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For Loop in React How to use loop in React.js?

duomly profile image Duomly Originally published at blog.duomly.com ・2 min read

This article was originally published at https://www.blog.duomly.com/6-most-popular-front-end-interview-questions-and-answers-for-beginners-part-2/#how-to-use-loop-in-react-js


Like the if/else statements, when we would like to do loops in the JavaScript or TypeScript logic, we do not need to bother about any special rules.

It’s just a JS loop, as always, and we can use all types of loops (of course, not all of them are good for all cases, but it’s possible).

Anyway, we have a special reason why we should focus on the iteration methods when we develop apps for React.js.

We use iteration methods to render elements. For example, we can use iteration to render the whole list of products from the product array.

To do that, we can use few methods, one of the most popular is the map method, but we will cover the map in the separate section, and now we should focus on the other methods like loops or forEach method.

It is very popular to use loops like for-loop (in most cases the fastest one), for-in, or for-of to iterate through elements.

That method is useful when we use separate functions to render part of components, and it’s the best method for performance.

The second method that I’ve included in the example is the method with array.forEach().

This method, compared to the for-loops and map method, is the slowest one and doesn’t return the values like a map, so you need to have a special case to use it.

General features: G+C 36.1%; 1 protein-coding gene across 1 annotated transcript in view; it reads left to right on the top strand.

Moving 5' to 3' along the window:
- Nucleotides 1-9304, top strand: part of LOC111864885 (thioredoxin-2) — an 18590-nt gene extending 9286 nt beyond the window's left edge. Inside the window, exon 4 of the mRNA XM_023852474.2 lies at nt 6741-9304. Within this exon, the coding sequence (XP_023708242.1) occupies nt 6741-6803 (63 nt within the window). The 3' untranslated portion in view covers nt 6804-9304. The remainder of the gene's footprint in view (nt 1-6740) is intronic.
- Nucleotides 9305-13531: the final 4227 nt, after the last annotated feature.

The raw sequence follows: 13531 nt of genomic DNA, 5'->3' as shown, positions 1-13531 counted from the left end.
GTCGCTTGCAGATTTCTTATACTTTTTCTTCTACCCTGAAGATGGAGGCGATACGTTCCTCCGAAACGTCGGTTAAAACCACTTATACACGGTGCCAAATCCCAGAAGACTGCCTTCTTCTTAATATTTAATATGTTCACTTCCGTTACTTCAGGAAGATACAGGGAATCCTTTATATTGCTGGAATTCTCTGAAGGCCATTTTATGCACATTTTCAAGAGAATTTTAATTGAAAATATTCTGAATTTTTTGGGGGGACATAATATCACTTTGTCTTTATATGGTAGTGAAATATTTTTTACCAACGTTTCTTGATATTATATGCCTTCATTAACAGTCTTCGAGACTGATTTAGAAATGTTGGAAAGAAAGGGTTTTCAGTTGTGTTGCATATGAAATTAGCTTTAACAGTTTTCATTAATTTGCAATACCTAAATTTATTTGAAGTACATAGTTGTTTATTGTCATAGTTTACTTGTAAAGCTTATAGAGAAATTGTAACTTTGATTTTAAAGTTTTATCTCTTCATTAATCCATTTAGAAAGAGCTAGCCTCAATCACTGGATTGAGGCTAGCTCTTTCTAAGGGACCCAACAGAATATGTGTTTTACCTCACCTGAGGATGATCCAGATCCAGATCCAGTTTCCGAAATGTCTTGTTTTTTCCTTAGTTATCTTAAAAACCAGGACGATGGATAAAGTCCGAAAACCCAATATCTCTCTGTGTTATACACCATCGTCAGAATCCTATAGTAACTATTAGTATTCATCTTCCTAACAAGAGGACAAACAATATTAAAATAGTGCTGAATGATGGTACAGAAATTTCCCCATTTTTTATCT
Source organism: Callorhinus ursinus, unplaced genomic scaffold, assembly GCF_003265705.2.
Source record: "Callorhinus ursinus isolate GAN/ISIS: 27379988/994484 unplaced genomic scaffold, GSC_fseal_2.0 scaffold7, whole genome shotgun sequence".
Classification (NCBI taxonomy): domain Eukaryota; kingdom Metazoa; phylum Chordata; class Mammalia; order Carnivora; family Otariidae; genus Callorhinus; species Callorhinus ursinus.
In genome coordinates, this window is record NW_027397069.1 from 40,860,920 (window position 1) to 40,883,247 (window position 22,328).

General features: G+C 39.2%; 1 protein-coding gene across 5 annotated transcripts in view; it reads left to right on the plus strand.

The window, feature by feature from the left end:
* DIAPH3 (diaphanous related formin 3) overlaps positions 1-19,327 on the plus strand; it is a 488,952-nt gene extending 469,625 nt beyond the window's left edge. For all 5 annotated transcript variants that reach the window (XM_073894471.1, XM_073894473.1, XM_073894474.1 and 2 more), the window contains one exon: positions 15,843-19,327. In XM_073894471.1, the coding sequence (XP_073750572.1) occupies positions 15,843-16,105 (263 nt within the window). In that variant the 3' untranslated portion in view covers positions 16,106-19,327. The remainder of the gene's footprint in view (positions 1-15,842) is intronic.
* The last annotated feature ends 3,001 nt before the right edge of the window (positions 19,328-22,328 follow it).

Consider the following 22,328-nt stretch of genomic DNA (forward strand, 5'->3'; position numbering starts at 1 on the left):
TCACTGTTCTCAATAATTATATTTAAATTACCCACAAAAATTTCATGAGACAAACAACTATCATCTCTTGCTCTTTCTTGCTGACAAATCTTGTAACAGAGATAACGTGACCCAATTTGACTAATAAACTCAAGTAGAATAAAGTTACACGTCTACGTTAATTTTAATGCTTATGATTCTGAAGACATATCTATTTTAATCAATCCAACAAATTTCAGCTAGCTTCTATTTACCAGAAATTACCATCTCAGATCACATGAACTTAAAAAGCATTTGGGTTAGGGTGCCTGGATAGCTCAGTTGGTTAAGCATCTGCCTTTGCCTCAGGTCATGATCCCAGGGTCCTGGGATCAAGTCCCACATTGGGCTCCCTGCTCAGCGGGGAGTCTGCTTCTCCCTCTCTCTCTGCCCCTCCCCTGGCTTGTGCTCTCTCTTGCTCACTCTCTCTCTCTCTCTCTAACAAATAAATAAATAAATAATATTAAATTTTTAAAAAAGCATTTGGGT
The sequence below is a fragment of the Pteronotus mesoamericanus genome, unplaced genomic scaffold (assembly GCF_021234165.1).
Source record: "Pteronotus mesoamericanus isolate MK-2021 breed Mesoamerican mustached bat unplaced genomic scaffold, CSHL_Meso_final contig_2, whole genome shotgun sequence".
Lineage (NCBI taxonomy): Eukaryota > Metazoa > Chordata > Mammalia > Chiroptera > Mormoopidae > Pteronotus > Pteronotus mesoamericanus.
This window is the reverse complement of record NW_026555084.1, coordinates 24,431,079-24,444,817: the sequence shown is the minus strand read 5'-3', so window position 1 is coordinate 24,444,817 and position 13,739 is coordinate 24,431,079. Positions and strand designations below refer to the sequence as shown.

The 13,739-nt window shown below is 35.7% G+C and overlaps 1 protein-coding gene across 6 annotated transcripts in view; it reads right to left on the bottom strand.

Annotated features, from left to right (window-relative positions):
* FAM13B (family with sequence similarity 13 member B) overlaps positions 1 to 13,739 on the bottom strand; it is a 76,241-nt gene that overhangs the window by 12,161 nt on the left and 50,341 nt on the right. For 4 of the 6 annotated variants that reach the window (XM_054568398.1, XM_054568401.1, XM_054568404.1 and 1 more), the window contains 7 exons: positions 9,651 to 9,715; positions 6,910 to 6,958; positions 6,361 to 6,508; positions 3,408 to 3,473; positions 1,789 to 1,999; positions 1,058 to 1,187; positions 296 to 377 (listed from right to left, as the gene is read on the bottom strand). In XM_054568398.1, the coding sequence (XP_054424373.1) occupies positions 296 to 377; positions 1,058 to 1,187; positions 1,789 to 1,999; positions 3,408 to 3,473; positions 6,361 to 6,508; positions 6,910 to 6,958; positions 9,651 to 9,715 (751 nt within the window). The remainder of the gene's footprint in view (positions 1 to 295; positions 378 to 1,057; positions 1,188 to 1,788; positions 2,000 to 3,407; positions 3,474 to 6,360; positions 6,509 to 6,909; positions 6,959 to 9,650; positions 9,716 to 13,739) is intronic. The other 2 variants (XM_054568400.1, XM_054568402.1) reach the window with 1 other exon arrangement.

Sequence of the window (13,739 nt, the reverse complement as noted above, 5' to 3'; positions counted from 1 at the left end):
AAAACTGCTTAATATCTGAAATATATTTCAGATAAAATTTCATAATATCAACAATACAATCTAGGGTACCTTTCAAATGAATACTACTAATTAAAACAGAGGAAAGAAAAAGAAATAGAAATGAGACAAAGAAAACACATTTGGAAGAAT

Let’s take a look at the code example with two for-loop and forEach methods:

// First one with For of loop
function renderComponent() {
  const products = ['orange', 'apple', 'watermelon'];

  const list = []

  for (const [i, product] of products.entries()) {
    list.push(<li>{product}</li>)
  }

  return (
    <div>
      {list}
    </div>
  )
}

function Parent(props) {
  return renderProducts();
}

// Second with forEach method
function renderComponent() {
  const products = ['orange', 'apple', 'watermelon'];

  const list = []

  products.forEach((product) => {
    list.push(<li>{product}</li>)
  })

  return (
    <div>
      {list}
    </div>
  )
}

function Parent(props) {
  return renderProducts();
}
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Thank you for reading,
Radek from Duomly

Discussion

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bendman profile image
Ben Duncan

Nice article! I see you mention map, but it's worth emphasizing that it is much more common to use map for this kind of thing as it doesn't require declaring your list early, mutating the list, or using side-effects.

Also, don't forget to pass the key prop!

function renderComponent() {
  const products = ['orange', 'apple', 'watermelon'];

  const list = products.map(product => <li key={product}>{product}</li>)

  return (
    <div>
      {list}
    </div>
  )
}
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pengeszikra profile image
Peter Vivo

Maybe product is non unique, index still usefull

  const list = products.map((product, key) => <li key={key}>{product}</li>)

... but better if prodcut contains key and info

  // products = [ {info: 'red apple', key: 'RB67'}, {info: 'green pie', key: 'CB732'}];
  const list = products.map(({info, key}) => <li key={key}>{info}</li>)
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duomly profile image
Duomly Author

Hey Ben, yes, map is a good method to do that, and I've created separated episode about map, that you can watch tomorrow, here: youtube.com/watch?v=Fbc4BvYc4ec

In this one, I wanted to show other popular methods :)

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oathkeeper profile image
Divyesh Parmar

How about using a useMemo() to maintain that arrays reference and only call it when we want to change